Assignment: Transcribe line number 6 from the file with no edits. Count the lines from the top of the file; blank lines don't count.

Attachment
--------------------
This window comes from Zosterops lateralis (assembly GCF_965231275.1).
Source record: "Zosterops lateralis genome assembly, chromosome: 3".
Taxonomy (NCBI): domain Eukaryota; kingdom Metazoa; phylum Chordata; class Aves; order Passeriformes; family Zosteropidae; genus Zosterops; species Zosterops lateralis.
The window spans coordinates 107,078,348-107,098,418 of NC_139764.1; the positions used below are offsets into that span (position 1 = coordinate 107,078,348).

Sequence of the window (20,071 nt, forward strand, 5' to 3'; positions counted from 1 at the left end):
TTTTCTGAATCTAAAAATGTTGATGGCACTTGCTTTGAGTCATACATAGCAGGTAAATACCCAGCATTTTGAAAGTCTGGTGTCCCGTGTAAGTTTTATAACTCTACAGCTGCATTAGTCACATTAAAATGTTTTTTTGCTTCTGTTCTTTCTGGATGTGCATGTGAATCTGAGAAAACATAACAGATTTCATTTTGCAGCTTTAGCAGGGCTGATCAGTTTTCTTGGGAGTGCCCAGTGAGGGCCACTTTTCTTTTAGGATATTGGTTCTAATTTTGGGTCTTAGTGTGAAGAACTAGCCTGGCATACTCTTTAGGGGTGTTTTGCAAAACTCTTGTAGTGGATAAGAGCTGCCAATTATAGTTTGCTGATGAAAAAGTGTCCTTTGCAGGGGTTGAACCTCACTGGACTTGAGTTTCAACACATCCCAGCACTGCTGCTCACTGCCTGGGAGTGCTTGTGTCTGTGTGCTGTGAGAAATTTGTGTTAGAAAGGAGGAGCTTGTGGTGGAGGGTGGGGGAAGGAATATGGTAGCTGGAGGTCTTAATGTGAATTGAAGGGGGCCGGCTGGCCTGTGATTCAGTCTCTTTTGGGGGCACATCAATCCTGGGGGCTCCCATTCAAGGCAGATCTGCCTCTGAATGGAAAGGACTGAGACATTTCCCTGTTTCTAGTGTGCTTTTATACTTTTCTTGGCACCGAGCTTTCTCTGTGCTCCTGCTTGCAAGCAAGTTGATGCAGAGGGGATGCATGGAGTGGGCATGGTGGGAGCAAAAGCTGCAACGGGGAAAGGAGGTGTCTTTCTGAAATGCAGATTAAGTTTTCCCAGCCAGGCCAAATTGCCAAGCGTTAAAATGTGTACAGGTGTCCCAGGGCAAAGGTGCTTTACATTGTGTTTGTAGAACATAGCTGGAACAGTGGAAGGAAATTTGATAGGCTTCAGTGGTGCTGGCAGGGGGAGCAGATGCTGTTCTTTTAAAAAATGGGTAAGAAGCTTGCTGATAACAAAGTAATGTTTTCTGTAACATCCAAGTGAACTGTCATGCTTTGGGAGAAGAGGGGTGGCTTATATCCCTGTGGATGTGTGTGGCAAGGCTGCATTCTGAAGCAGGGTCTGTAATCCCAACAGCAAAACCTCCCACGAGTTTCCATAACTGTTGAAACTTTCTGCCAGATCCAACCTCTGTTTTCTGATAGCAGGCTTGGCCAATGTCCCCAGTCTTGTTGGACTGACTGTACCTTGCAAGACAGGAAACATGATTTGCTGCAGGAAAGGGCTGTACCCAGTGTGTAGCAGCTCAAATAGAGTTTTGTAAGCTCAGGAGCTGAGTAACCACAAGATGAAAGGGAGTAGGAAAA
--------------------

TTTTCTGAATCTAAAAATGTTGATGGCACTTGCTTTGAGTCATACATAGCAGGTAAATACCCAGCATTTTGAAAGTCTGGTGTCCCGTGTAAGTTTTATAACTCTACAGCTGCATTAGTCACATTAAAATGTTTTTTTGCTTCTGTTCTTTCTGGATGTGCATGTGAATCTGAGAAAACATAACAGATTTCATTTTGCAGCTTTAGCAGGGCTGATCAGTTTTCTTGGGAGTGCCCAGTGAGGGCCACTTTTCTTTTAGGATATTGGTTCTAATTTTGGGTCTTAGTGTGAAGAACTAGCCTGGCATACTCTTTAGGGGTGTTTTGCAAAACTCTTGTAGTGGATAAGAGCTGCCAATTATAGTTTGCTGATGAAAAAGTGTCCTTTGCAGGGGTTGAACCTCACTGGACTTGAGTTTCAACACATCCCAGCACTGCTGCTCACTGCCTGGGAGTGCTTGTGTCTGTGTGCTGTGAGAAATTTGTGTTAGAAAGGAGGAGCTTGTGGTGGAGGGTGGGGGAAGGAATATGGTAGCTGGAGGTCTTAATGTGAATTGAAGGGGGCCGGCTGGCCTGTGATTCAGTCTCTTTTGGGGGCACATCAATCCTGGGGGCTCCCATTCAAGGCAGATCTGCCTCTGAATGGAAAGGACTGAGACATTTCCCTGTTTCTAGTGTGCTTTTATACTTTTCTTGGCACCGAGCTTTCTCTGTGCTCCTGCTTGCAAGCAAGTTGATGCAGAGGGGATGCATGGAGTGGGCATGGTGGGAGCAAAAGCTGCAACGGGGAAAGGAGGTGTCTTTCTGAAATGCAGATTAAGTTTTCCCAGCCAGGCCAAATTGCCAAGCGTTAAAATGTGTACAGGTGTCCCAGGGCAAAGGTGCTTTACATTGTGTTTGTAGAACATAGCTGGAACAGTGGAAGGAAATTTGATAGGCTTCAGTGGTGCTGGCAGGGGGAGCAGATGCTGTTCTTTTAAAAAATGGGTAAGAAGCTTGCTGATAACAAAGTAATGTTTTCTGTAACATCCAAGTGAACTGTCATGCTTTGGGAGAAGAGGGGTGGCTTATATCCCTGTGGATGTGTGTGGCAAGGCTGCATTCTGAAGCAGGGTCTGTAATCCCAACAGCAAAACCTCCCACGAGTTTCCATAACTGTTGAAACTTTCTGCCAGATCCAACCTCTGTTTTCTGATAGCAGGCTTGGCCAATGTCCCCAGTCTTGTTGGACTGACTGTACCTTGCAAGACAGGAAACATGATTTGCTGCAGGAAAGGGCTGTACCCAGTGTGTAGCAGCTCAAATAGAGTTTTGTAAGCTCAGGAGCTGAGTAACCACAAGATGAAAGGGAGTAGGAAAA